How Bitcoin Mining Strengthens Electricity Grids
The House Hearing on Crypto’s Energy Use & Impact, held on January 20, 2022, was ultimately championed by a stellar defense of Bitcoin’s energy use by Brian Brooks, with an especially enlightening testimony from one John Belizaire, founder of Soluna Computing. Belizaire and Brooks both laid out real-world examples of how Bitcoin mining is being used today to provide not only flexible income for utility providers and energy generators, but also providing stability for said networks. This is accomplished by mining operators engaging in agreements with these energy providers to turn off mining operations during times of high demand. I covered these points back in April of 2021 with my debut at Bitcoin Magazine here.
The relationship between energy utilities and miners doesn’t stop there. Mining operations also wind up providing a level of strength and resilience to the electricity grids by providing a manner for them to operate at near-max capacity with an opportunity for monetization during the moments of non-peak demand. This “new” revenue stream can allow providers to: accumulate capital (strengthening balance sheets), dedicate funds towards upgrades and improvements of services/equipment, expansion of services or perhaps to increase compensation/benefits for their employees. Ultimately, it does not matter how this new-found revenue is allocated or spent; the important point is that mining helps strengthen electricity grids.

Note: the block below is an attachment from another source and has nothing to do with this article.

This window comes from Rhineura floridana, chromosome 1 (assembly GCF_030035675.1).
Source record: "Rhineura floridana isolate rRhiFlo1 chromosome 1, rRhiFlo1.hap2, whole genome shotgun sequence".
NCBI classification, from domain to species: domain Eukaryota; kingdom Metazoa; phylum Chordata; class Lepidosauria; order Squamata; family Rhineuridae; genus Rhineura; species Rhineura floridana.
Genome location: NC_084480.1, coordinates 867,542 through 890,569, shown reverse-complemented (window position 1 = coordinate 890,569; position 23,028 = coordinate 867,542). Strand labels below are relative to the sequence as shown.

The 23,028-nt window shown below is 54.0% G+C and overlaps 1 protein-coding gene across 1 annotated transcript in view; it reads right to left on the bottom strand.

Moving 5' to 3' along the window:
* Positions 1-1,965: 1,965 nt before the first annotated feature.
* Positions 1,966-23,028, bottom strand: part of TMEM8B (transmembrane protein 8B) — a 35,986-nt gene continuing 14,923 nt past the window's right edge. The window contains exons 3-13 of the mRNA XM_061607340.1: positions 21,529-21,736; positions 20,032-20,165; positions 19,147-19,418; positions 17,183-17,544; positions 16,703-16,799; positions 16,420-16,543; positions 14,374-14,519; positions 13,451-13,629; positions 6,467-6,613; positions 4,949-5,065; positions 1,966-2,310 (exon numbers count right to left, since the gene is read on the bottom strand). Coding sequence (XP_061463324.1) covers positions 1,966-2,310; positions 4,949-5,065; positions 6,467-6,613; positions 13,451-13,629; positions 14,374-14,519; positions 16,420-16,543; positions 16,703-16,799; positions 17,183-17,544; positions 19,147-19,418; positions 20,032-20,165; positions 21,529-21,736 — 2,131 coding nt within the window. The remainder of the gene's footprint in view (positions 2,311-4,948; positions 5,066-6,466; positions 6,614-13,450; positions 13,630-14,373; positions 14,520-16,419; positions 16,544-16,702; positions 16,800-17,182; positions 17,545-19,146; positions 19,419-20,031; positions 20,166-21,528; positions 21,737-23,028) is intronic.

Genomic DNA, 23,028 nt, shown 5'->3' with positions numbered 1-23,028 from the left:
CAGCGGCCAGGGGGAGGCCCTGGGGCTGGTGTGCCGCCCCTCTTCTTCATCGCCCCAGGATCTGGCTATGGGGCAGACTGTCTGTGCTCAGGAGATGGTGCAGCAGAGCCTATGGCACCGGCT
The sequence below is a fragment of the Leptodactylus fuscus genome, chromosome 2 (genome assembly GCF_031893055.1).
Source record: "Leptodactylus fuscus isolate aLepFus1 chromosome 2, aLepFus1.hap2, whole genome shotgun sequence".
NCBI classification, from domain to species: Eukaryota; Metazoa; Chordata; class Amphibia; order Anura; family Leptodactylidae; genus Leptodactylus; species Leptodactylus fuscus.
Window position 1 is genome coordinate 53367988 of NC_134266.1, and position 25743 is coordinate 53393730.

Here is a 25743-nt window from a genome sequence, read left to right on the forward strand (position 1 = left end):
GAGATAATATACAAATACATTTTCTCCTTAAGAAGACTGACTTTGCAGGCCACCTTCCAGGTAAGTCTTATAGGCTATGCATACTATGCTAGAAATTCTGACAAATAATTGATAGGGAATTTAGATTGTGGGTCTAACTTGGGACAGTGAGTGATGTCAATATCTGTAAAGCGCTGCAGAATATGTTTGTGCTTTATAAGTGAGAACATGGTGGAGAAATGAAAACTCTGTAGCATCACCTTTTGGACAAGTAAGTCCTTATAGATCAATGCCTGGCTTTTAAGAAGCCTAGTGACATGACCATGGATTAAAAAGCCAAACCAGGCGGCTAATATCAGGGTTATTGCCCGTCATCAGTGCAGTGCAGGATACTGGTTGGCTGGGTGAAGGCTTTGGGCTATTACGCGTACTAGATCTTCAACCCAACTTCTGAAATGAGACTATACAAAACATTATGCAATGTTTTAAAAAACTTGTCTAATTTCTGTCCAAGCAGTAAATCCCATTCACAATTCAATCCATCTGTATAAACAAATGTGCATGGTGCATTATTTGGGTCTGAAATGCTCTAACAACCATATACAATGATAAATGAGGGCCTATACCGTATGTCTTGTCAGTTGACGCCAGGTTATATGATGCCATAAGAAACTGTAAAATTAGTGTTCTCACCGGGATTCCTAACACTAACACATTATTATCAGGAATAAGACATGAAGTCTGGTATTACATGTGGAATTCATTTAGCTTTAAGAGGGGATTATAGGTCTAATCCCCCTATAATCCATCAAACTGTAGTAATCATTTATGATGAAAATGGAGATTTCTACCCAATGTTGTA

My hat is tipped to these two gentlemen, well done!
More fuel for Belizaire’s testimony comes from Nic Carter’s podcast “On The Brink,” released mere hours prior to the Jan. 20 hearing. Carter sat down with Daniel Roberts, cofounder and co-CEO of Iris Energy, to discuss bitcoin mining and mining sustainability. Roberts goes on to discuss how Iris’ approach to bitcoin mining is to seek out opportunities where it can provide a social good — by solving problems for a community in areas of operation (AOs for short) like those at Great American Mining, which targets gas-flaring operations. Roberts mentions a particular AO in British Columbia, Canada around a community that had been left with a sizable gap in energy demand vs production. This gap was caused by a pulp and paper factory that ceased operations — a common result of technological advancement. When that factory was rendered no more, that former demand on energy vanished, resulting in greater supply than the demand provided by the community alone. To cover the delta, the result was increases in energy costs.
By Iris entering that community, bitcoin mining closed that energy demand gap and (in my opinion more importantly) brought a flexible source of demand. A big part of many miners’ business operations and operating agreements include considerations to pivot energy distribution according to grid demand. Meaning: if there are scenarios where greater energy is required for the grid (such as outlier weather conditions or emergency scenarios) then the miners give the utility providers the capability to redirect energy as required for the sustainability and resilience of the community.
Hats-off to our bitcoin miners.
My favorite part: these mining operations incentivize more energy generation, which is an absolute necessity if we are to continue on our path to improving our Kardashev rating.
This is a guest post by Mike Hobart. Opinions expressed are entirely their own and do not necessarily reflect those of BTC, Inc. or Bitcoin Magazine.